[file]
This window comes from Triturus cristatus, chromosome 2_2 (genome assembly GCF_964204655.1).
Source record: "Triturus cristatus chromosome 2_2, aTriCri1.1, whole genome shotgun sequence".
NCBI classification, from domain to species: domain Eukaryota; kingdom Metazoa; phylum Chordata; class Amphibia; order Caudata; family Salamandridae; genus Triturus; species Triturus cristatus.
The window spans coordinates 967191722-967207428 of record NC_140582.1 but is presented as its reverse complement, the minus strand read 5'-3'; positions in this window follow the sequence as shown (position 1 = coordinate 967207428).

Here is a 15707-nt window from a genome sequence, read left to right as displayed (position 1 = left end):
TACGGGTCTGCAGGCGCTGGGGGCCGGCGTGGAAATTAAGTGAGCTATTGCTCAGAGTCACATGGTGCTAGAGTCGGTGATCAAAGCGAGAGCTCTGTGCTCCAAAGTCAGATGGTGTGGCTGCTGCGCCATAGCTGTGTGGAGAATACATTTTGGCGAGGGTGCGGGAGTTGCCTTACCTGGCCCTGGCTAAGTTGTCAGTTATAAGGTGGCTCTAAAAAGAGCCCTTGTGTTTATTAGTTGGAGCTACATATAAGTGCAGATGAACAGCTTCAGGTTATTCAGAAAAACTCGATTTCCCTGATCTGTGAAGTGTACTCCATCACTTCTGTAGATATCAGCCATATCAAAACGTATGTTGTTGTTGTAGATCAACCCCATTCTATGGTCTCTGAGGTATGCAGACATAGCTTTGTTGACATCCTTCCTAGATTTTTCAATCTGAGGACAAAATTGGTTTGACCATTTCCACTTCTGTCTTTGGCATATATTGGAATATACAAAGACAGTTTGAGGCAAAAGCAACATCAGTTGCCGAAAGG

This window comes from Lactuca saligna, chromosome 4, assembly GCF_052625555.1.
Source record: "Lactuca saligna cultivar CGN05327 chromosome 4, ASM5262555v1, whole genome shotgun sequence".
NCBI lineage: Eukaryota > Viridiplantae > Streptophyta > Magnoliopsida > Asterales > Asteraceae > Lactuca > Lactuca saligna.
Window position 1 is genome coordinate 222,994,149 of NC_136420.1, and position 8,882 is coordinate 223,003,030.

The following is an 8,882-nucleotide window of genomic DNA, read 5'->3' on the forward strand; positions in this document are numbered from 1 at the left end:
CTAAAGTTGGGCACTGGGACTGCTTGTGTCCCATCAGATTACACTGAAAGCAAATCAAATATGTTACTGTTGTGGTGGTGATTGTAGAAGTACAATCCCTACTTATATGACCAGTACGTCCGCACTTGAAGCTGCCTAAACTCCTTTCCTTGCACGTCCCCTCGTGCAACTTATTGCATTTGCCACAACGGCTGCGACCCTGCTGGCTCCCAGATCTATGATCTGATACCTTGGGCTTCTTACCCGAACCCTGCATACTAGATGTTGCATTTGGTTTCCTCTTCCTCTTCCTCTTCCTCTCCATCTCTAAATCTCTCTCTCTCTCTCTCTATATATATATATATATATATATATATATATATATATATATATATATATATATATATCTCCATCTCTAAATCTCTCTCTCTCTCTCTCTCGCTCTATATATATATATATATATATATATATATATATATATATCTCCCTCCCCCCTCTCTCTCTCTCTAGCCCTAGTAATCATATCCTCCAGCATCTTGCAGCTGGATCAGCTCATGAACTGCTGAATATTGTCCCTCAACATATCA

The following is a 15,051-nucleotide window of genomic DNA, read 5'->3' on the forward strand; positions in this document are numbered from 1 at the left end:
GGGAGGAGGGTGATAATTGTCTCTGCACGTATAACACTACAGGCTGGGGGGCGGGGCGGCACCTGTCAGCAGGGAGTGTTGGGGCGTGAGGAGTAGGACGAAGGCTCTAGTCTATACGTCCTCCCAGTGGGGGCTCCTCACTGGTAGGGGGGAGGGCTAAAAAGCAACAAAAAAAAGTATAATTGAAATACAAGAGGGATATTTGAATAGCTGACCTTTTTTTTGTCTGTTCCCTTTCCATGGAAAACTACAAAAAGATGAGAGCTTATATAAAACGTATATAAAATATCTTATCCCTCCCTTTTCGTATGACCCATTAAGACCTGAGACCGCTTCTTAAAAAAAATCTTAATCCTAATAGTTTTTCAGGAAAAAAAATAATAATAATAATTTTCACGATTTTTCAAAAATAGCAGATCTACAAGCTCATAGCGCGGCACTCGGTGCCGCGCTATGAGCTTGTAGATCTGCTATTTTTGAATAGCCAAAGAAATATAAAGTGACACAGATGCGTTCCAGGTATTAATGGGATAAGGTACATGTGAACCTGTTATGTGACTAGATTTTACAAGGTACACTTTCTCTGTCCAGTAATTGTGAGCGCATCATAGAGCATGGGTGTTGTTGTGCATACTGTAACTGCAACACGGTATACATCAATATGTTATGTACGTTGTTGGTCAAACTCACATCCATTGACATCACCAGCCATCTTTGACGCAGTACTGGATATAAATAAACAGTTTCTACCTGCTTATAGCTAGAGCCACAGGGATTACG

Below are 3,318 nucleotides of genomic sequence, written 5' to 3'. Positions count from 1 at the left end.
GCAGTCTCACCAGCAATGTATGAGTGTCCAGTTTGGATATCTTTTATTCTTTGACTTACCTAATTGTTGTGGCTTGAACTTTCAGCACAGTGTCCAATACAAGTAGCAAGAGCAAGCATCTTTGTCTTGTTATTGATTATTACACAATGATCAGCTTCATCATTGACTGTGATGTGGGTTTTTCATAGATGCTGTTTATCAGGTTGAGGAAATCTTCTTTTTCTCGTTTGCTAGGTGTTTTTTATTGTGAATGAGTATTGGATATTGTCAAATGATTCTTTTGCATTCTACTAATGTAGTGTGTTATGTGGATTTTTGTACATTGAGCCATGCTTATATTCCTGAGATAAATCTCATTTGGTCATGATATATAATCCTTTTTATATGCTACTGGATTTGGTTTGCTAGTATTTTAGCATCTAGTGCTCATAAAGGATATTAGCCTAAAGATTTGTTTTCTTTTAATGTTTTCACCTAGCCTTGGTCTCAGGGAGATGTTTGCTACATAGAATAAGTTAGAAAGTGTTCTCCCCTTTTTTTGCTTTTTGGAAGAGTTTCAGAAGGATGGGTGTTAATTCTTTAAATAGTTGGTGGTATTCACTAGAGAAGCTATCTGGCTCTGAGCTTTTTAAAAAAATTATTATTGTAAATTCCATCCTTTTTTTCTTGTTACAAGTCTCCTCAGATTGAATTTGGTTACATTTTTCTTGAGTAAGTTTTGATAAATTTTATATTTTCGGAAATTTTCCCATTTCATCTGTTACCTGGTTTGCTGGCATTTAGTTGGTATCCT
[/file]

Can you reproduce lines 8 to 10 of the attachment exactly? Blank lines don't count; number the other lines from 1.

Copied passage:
Source record: "Lactuca saligna cultivar CGN05327 chromosome 4, ASM5262555v1, whole genome shotgun sequence".
NCBI lineage: Eukaryota > Viridiplantae > Streptophyta > Magnoliopsida > Asterales > Asteraceae > Lactuca > Lactuca saligna.
Window position 1 is genome coordinate 222,994,149 of NC_136420.1, and position 8,882 is coordinate 223,003,030.